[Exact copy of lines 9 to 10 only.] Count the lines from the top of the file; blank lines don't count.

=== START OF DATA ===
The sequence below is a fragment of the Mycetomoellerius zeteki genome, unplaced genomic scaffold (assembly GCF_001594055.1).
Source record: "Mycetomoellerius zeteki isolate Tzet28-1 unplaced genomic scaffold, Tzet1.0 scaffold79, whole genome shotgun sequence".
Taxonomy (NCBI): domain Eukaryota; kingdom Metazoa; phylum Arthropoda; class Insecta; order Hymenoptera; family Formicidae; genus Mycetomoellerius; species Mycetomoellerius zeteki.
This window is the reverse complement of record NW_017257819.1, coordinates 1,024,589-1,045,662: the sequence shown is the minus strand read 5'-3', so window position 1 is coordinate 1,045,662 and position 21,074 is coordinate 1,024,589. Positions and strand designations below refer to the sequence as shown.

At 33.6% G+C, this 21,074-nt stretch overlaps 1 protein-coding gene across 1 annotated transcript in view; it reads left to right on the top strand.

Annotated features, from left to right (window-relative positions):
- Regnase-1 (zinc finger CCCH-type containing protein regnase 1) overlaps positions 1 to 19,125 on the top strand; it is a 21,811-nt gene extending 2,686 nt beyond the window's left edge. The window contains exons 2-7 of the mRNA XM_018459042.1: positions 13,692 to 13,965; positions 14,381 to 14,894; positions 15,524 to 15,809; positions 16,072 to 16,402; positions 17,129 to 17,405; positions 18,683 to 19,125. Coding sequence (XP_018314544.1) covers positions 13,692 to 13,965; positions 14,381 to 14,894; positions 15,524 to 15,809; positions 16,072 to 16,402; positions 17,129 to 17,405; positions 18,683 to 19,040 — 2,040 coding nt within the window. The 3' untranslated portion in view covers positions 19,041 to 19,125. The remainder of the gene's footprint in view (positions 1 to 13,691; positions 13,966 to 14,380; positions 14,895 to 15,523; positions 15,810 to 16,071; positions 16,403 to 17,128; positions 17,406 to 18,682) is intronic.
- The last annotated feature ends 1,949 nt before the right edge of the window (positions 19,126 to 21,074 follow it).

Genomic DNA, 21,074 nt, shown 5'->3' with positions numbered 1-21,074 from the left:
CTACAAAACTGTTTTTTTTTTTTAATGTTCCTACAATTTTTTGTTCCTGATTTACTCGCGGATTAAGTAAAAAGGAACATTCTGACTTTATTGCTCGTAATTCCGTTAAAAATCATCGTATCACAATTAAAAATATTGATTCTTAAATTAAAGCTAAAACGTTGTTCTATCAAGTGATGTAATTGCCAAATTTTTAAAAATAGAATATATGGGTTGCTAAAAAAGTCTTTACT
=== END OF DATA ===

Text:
Genomic DNA, 21,074 nt, shown 5'->3' with positions numbered 1-21,074 from the left:
CTACAAAACTGTTTTTTTTTTTTAATGTTCCTACAATTTTTTGTTCCTGATTTACTCGCGGATTAAGTAAAAAGGAACATTCTGACTTTATTGCTCGTAATTCCGTTAAAAATCATCGTATCACAATTAAAAATATTGATTCTTAAATTAAAGCTAAAACGTTGTTCTATCAAGTGATGTAATTGCCAAATTTTTAAAAATAGAATATATGGGTTGCTAAAAAAGTCTTTACT